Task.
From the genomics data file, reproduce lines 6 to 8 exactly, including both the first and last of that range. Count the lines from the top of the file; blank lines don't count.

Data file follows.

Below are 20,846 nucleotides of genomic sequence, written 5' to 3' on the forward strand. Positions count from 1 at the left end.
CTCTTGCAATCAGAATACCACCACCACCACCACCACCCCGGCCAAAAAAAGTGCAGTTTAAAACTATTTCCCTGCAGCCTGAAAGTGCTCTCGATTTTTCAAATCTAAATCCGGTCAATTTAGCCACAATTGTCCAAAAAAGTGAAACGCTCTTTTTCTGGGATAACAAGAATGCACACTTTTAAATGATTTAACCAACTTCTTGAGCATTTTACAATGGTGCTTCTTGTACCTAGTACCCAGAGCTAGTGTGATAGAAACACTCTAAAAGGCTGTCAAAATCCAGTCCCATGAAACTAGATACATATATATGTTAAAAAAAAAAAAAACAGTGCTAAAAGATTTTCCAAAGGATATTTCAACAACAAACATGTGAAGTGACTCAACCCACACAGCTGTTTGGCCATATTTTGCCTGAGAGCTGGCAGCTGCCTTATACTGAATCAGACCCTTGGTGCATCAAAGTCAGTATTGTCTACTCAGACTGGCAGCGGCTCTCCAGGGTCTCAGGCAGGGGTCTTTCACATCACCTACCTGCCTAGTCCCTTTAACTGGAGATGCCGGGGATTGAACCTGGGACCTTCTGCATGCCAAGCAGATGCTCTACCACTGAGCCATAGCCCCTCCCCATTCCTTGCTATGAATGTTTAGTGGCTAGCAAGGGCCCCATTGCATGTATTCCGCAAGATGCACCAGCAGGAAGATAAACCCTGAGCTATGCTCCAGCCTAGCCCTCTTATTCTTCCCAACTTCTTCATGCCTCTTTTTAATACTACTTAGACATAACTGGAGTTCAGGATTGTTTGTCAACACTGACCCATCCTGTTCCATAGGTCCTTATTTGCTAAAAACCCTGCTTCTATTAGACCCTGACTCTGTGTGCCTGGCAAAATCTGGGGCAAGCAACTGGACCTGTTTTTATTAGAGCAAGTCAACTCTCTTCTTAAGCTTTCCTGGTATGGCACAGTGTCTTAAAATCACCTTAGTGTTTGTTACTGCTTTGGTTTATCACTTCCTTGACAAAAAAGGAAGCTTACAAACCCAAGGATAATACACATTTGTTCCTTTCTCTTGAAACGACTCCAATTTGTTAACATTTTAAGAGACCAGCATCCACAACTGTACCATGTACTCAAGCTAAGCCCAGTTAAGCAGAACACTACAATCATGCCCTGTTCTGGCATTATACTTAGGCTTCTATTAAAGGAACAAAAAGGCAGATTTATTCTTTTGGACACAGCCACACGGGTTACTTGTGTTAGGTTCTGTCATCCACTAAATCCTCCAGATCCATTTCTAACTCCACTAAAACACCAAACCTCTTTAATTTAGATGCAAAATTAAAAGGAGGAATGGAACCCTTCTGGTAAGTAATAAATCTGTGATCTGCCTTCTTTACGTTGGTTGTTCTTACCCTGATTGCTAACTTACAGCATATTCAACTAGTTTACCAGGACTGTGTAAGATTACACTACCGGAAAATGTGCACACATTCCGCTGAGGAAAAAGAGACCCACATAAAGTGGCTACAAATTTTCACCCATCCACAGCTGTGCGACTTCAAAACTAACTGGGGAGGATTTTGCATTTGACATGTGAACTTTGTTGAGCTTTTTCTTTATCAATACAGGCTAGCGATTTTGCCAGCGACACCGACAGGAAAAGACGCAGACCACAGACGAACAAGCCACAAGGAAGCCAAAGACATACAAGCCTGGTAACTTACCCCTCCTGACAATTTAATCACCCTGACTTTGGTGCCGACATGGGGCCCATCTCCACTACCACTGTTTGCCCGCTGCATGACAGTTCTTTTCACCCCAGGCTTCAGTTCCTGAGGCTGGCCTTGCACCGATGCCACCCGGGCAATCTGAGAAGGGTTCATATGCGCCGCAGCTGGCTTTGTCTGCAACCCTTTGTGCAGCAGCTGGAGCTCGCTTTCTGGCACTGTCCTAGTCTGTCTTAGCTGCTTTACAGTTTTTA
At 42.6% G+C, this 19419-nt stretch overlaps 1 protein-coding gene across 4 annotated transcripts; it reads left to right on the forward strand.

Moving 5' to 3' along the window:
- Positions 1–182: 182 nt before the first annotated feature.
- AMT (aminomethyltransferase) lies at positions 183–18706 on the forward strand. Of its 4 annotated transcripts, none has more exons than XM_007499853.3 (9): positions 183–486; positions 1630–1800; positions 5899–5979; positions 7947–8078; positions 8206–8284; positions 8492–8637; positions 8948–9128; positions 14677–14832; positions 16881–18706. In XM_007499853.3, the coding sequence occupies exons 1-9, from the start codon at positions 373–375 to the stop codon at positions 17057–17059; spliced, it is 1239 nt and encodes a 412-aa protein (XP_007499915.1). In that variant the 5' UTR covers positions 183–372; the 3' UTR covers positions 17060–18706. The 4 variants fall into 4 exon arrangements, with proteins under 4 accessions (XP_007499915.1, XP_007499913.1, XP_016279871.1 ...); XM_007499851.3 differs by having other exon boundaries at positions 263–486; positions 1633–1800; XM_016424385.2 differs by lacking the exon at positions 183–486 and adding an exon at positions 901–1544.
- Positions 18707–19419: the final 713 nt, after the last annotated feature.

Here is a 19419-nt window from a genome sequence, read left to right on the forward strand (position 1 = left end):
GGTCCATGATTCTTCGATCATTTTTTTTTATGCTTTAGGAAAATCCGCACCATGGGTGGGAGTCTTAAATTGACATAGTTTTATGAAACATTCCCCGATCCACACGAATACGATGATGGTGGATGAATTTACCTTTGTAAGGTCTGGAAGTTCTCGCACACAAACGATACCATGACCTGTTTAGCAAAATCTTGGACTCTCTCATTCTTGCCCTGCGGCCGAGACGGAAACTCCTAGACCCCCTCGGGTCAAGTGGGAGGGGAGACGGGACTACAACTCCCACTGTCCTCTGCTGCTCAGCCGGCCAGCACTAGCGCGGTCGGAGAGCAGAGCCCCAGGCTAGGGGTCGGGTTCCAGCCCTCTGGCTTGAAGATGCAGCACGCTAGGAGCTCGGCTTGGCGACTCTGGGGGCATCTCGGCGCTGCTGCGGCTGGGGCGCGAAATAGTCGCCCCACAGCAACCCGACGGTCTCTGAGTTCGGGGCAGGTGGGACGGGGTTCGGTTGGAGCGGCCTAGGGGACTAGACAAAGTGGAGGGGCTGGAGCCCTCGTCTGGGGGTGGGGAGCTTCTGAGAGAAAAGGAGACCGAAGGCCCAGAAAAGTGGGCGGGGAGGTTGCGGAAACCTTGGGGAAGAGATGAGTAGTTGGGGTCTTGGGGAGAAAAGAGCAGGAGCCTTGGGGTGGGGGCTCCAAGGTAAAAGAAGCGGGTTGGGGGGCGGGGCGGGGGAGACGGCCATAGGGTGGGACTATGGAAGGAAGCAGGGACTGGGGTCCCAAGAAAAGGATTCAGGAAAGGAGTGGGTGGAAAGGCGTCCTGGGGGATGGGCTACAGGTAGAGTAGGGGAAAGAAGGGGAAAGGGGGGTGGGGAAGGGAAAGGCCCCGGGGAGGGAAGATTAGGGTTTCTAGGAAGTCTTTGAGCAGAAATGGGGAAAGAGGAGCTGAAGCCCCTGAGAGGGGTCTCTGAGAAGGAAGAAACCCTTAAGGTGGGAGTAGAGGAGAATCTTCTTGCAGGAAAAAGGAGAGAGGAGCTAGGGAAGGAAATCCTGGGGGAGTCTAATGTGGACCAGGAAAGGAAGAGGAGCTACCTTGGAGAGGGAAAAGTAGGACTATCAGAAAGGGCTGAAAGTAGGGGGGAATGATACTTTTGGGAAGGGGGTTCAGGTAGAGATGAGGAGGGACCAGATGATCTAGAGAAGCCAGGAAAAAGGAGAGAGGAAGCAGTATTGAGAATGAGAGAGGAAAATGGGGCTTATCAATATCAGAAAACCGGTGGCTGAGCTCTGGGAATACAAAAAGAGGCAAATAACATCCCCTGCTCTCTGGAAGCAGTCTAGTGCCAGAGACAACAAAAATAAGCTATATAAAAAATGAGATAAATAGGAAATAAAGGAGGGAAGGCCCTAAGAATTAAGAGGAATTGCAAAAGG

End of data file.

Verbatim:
- AMT (aminomethyltransferase) lies at positions 183–18706 on the forward strand. Of its 4 annotated transcripts, none has more exons than XM_007499853.3 (9): positions 183–486; positions 1630–1800; positions 5899–5979; positions 7947–8078; positions 8206–8284; positions 8492–8637; positions 8948–9128; positions 14677–14832; positions 16881–18706. In XM_007499853.3, the coding sequence occupies exons 1-9, from the start codon at positions 373–375 to the stop codon at positions 17057–17059; spliced, it is 1239 nt and encodes a 412-aa protein (XP_007499915.1). In that variant the 5' UTR covers positions 183–372; the 3' UTR covers positions 17060–18706. The 4 variants fall into 4 exon arrangements, with proteins under 4 accessions (XP_007499915.1, XP_007499913.1, XP_016279871.1 ...); XM_007499851.3 differs by having other exon boundaries at positions 263–486; positions 1633–1800; XM_016424385.2 differs by lacking the exon at positions 183–486 and adding an exon at positions 901–1544.
- Positions 18707–19419: the final 713 nt, after the last annotated feature.

Here is a 19419-nt window from a genome sequence, read left to right on the forward strand (position 1 = left end):